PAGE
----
Palumbo, based at the UA Yuma Agricultural Center, told the 14th annual Desert Crops Workshop in Holtville, Calif., earlier this month that a mild winter along with "growers getting away from using Admire" are two reasons he believes this new aphid is spreading.
It was found this season in the same area as it was discovered for the first time last year in Yuma. It likely hitchhiked to Yuma on transplants or harvesting equipment.
"These findings should serve as an indication to pest control advisers and growers that foxglove aphids could potentially be present in large numbers again this winter and spring on desert lettuce," Palumbo said.
Foxglove aphid poses a much larger threat to desert lettuce than the lettuce aphid, according to Palumbo. One reason being that it has many more hosts, including citrus. These include a wide variety of weeds including shepherd’s purse, ground cherry and pigweed, ornamentals like geraniums, gladiolas, verbena and crops (cucurbits, beans, canola, spinach, citrus, safflower, tomatoes).
"It is no coincidence that early infestations appear near citrus," said the entomologist. Weeds are other host.
Positive identification is important to differentiate the foxglove aphid from the lettuce aphid. Both aphids have short life cycles that allow populations to build up rapidly, and both tend to prefer to colonize the youngest tissue near the terminal growing point of the plant.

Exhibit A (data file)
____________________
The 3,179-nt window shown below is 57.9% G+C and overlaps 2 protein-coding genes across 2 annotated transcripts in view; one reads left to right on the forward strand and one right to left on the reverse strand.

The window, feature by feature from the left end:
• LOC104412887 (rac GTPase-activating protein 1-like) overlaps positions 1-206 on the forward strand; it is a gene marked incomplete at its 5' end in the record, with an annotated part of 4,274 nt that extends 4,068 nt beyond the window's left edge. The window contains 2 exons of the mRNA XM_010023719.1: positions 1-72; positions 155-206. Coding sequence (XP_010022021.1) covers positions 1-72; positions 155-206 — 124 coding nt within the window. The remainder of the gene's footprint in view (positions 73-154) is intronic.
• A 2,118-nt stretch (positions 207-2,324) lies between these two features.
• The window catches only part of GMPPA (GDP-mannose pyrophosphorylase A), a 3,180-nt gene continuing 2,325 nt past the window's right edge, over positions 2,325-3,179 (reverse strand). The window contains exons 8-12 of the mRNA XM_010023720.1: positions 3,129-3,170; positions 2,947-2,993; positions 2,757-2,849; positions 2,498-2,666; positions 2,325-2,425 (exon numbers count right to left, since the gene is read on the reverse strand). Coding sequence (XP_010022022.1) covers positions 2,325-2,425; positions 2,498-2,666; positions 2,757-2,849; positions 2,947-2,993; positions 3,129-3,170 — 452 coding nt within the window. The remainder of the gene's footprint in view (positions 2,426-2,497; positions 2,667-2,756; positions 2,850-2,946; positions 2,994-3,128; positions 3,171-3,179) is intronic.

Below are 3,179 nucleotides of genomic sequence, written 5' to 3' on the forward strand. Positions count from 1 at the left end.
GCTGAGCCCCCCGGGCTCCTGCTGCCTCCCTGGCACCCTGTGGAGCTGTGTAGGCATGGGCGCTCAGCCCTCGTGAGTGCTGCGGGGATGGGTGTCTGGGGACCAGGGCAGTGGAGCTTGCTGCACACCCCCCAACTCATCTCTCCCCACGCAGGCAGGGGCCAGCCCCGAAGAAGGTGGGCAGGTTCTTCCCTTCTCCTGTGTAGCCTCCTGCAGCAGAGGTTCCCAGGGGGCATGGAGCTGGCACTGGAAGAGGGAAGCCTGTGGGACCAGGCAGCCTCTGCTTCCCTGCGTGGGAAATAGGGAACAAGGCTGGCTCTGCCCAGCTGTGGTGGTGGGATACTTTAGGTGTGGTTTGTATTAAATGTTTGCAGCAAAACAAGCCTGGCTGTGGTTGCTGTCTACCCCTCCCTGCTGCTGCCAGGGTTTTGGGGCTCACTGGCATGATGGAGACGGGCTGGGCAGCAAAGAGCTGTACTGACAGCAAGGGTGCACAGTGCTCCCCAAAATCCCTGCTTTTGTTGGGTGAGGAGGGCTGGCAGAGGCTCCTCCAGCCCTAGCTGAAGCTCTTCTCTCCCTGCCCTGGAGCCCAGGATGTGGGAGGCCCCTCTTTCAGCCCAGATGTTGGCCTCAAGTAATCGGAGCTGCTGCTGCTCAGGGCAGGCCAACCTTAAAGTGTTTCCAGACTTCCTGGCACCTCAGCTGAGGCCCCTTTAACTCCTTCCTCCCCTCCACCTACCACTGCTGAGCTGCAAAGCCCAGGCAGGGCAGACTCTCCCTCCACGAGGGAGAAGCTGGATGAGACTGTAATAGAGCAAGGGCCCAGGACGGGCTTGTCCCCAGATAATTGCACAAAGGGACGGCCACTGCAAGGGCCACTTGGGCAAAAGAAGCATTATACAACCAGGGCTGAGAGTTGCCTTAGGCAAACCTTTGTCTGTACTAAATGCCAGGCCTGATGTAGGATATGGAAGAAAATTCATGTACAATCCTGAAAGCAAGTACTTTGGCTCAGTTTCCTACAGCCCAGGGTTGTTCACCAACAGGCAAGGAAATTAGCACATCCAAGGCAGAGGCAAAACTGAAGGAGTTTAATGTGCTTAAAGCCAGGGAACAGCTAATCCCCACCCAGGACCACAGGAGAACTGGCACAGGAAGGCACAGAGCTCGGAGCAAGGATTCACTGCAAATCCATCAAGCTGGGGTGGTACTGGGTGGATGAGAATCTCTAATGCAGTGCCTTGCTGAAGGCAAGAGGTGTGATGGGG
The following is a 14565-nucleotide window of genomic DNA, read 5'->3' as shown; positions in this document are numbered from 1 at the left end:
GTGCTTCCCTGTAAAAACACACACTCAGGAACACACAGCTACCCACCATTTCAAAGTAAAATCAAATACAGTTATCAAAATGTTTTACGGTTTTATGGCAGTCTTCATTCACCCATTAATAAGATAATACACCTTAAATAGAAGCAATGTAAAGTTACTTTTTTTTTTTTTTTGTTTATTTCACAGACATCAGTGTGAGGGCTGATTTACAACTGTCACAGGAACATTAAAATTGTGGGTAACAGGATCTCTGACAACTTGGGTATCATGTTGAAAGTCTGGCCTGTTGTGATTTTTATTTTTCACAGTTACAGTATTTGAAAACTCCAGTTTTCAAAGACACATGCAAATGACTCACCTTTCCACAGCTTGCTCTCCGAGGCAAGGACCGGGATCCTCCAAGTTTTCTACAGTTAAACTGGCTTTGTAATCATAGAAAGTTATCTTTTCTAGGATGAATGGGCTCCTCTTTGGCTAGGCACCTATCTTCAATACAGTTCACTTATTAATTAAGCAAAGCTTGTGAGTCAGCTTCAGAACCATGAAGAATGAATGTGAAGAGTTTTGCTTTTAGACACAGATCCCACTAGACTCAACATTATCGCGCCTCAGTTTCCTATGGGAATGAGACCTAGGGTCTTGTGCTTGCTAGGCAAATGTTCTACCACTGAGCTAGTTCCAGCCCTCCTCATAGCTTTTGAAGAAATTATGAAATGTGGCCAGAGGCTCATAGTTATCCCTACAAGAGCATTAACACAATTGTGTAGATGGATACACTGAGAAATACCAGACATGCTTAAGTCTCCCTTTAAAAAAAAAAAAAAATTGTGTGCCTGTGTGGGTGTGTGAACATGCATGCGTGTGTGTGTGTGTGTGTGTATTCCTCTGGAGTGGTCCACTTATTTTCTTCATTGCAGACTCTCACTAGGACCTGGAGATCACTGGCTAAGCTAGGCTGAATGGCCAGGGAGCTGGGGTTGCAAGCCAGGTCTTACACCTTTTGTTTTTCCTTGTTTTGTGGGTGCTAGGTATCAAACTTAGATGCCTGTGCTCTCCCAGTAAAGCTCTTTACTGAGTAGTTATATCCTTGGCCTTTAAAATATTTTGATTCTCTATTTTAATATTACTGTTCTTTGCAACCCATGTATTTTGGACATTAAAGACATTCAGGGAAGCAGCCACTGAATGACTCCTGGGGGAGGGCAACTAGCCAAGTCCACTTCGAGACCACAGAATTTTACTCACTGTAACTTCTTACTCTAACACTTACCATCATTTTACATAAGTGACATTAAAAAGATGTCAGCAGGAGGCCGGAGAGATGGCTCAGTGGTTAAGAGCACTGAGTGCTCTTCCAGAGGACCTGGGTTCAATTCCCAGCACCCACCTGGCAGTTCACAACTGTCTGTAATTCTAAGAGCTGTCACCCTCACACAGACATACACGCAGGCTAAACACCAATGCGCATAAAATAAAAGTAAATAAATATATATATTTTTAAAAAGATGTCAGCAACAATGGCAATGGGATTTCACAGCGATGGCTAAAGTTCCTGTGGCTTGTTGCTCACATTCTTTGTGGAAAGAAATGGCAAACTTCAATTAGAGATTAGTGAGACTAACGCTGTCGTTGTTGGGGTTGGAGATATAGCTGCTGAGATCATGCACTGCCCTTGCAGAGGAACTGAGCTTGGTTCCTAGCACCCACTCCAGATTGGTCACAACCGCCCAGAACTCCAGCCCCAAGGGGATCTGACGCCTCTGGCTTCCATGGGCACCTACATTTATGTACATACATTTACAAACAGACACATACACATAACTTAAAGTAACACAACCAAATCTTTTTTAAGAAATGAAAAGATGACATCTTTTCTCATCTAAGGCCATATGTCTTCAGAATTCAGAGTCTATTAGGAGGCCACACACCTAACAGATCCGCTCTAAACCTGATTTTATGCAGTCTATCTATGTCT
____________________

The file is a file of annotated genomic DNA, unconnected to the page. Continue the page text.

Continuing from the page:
Wingless forms of foxglove aphid are also often confused with the green peach aphid. Both aphids are usually yellow-green to all green but the green peach aphid may also be somewhat pink or red, as is the lettuce aphid.
The foxglove aphid is slightly larger (maximum length is 3.0 mm) than the green peach aphid (maximum. length is 2.3 mm). One way to distinguish these two aphids is by the dark joints found on legs and antennae of the foxglove aphid, and the dark tips of the cornicles.
Green peach aphid
The green peach aphid also has pale-colored legs and antennae but without dark joints. Foxglove aphids are also unique in that they have a bright green or dark colored spot at the base of each cornicle. Alates have a pattern of transverse dark bars on the dorsal abdomen.
Control with foliar aphicides appears to be more difficult because the foxglove aphid’s preference for the protected terminal growth.
It is important to treat early when the aphid colonization reaches only 1 to 5 percent and use effective pesticide rates to control that population, added Palumbo. Soil applied Admire appears to be the best control method.
Light populations of foxglove aphids were first found colonizing untreated head lettuce in small experimental plots at the Yuma Agricultural Center (YAC) in the spring of 2001. Initially, the aphids were thought to be potato aphids, but were later identified as foxglove aphid.
Aphid populations in general were higher in 2003 than in the previous 10 years, based on a summary of small plot efficacy trials planted during mid-November.